One of the biggest mistakes people make after a DUI arrest is sometimes people want to talk to their family and friends get advice from them, and sometimes that advice can be really bad. You want to cooperate with the police, but at the same time you don’t want to just freely give up all of your rights. In the Miranda Rights, anything you say can and will be used against you in the court of law, and you have the right to an attorney. People sometimes feel like they are visiting a priest or a rabbi, and they just want to confess everything that they’ve done wrong. The police are not the people you want to do that to. You really want to do that to your attorney. Tell your attorney everything. Don’t tell the police everything. Cooperate with them, but the first word out of your mouth ought to be “I would like to speak with my attorney.”
The moment you do that, and stop talking, then we can help protect you and protect your rights. That doesn’t mean that you haven’t done something wrong or won’t get in trouble later, but we can definitely mitigate the circumstances. We can usually get you a much better deal than you can get for yourself. The worst thing anybody can do is just simply admit to having done everything wrong, and pleading guilty to the crime they’re being charged with. Even if you are guilty, we can get a lower sentence for you, we can work out some type of probation, we can get you lower penalties for whatever you’ve done, because you don’t want to be stuck with the highest and worst burden.
If you have a drug or alcohol problem and there is any type of rehabilitation that’s necessary, we want you to get better. Getting better isn’t going to happen while you sit in jail. So that’s primarily what we’re looking for when we say be careful of the mistakes that you can make.
Can You Provide A Brief Timeline Of What Happens After A DUI Stop?
Once you are pulled over, the first thing the officer will do is put on their dash camera, and most officers now have body cameras, which they will turn on as well. They will conduct field sobriety tests–they’ll take you out of the vehicle and they’ll have you perform walk in line, touching your nose, standing on one foot, and other standard tests. These tests will all be videotaped. If you fail the field sobriety tests, they will then have you do a breath analyzer test. They’ll have you blow into a straw, and that’ll give a blood alcohol content. If you refuse that, or if you don’t want to do the breath test, they can compel a breath test. They will take you to the station, they will pull blood from you and they will send that off to the lab.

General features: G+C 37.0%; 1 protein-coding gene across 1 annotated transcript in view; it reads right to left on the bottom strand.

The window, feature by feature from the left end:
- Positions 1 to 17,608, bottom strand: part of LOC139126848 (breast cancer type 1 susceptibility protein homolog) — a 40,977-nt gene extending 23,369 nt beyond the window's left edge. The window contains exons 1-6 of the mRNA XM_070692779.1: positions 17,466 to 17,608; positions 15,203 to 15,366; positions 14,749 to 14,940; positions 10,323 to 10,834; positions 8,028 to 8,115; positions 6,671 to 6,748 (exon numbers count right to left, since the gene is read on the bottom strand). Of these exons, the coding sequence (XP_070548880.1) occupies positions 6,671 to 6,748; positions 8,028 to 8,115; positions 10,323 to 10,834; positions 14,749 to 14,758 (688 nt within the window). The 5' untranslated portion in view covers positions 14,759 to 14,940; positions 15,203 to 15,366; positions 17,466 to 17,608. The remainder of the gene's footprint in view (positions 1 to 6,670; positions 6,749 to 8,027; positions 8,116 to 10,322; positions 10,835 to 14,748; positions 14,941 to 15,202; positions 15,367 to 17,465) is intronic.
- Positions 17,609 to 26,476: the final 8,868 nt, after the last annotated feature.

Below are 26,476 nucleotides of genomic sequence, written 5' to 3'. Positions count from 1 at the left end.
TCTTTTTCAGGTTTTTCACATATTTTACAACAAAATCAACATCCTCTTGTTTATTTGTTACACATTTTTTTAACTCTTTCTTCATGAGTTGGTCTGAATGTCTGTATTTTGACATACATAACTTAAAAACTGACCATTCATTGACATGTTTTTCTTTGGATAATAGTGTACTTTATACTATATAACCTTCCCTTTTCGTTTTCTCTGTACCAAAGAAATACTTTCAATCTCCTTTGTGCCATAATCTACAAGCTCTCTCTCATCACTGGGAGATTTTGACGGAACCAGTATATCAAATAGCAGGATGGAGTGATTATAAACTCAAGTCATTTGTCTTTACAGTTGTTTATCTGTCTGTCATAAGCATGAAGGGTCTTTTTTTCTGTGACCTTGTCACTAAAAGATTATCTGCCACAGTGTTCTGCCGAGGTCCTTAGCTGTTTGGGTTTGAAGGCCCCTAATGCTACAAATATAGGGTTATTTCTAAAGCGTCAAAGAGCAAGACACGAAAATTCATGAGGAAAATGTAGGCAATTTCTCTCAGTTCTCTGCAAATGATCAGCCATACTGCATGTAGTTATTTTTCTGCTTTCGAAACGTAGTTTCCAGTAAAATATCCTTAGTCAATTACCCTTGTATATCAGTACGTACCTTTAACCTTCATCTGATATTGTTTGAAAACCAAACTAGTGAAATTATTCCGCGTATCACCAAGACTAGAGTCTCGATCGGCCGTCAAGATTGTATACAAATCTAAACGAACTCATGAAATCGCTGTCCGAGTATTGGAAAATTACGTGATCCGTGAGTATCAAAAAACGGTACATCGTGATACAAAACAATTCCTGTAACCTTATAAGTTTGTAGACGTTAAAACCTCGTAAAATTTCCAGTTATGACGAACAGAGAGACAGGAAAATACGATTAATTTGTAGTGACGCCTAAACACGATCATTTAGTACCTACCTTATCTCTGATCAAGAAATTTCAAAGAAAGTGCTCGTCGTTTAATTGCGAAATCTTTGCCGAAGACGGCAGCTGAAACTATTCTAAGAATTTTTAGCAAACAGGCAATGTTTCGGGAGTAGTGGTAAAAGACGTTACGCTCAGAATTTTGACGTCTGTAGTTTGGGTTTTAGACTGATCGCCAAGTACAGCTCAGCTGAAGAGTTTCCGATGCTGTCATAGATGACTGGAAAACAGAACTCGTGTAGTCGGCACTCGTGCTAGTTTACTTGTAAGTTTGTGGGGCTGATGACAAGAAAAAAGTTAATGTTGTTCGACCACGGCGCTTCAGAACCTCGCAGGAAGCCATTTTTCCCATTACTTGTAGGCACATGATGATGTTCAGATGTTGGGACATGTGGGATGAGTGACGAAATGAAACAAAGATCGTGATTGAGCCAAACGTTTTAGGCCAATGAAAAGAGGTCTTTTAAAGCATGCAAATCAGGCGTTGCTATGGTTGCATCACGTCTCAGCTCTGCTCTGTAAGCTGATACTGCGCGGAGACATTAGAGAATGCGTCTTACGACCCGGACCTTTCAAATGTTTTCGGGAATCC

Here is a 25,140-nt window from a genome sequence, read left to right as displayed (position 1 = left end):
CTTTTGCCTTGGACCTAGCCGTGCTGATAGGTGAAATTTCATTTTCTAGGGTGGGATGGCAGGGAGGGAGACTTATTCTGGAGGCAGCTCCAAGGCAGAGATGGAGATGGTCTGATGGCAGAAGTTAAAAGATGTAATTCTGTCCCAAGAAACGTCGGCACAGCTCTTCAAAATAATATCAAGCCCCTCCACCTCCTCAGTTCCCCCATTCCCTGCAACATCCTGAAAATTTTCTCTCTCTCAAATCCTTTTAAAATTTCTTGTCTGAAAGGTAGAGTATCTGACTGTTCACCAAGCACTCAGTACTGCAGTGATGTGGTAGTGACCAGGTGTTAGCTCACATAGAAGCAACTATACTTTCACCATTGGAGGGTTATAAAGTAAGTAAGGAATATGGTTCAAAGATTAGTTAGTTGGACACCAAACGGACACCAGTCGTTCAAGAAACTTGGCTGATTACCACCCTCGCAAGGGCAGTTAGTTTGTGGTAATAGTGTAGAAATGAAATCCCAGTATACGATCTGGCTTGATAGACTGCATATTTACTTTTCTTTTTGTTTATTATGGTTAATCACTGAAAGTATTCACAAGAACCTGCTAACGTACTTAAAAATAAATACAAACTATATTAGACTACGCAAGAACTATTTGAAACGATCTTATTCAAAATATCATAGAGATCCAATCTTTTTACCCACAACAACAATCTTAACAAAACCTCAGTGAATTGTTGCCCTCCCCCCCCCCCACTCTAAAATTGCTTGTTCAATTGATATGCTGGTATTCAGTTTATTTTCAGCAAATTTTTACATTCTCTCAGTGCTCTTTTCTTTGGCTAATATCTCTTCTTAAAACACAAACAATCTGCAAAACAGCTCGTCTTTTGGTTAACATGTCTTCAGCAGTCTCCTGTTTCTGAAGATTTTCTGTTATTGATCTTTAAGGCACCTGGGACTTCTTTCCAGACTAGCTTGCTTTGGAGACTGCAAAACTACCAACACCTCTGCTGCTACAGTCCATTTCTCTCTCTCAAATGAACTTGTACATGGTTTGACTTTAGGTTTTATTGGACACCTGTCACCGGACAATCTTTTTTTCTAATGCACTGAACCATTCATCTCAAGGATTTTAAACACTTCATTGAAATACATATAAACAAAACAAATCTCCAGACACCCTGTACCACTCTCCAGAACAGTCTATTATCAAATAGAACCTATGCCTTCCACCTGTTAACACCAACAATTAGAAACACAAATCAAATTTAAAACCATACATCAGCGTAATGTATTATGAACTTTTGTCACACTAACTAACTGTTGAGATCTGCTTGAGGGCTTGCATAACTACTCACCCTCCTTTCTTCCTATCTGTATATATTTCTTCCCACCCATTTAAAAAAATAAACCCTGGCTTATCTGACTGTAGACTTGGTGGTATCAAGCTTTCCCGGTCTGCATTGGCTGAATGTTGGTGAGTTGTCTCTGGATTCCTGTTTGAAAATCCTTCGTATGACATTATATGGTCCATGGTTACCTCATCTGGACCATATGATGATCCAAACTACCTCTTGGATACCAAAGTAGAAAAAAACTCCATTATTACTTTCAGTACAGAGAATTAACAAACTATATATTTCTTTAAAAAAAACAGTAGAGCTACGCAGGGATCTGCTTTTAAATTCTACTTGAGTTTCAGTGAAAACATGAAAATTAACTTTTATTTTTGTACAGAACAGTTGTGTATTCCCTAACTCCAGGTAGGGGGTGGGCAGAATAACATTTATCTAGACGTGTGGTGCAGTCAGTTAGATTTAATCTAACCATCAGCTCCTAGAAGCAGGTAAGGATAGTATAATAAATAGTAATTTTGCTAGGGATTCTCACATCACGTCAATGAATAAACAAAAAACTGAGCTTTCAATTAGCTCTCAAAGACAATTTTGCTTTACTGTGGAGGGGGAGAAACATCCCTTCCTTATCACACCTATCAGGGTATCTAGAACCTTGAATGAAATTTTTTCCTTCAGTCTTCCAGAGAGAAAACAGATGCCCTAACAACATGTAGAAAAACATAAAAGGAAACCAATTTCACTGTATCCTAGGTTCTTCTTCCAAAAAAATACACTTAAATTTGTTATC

In the meantime, if you’ve declined to take the breath tests, you will be charged with the DUI and you will sit in a holding cell for a while as they do that. It’s best to cooperate fully as far as blowing into the straw or giving blood, whichever you prefer, and then they usually will book you into jail. In Salt Lake, Utah County, they are currently in 2017 experiencing some problems with having more people than they can take in the jail. Usually what they will do is they will charge you, meaning they will book you into jail, they will fingerprint you when they take you down there, and they will usually have your car impounded. Sometimes they will call a relative to come get the car but most of the time, they’ll simply impound it and then after you have been booked into jail, they take your photograph.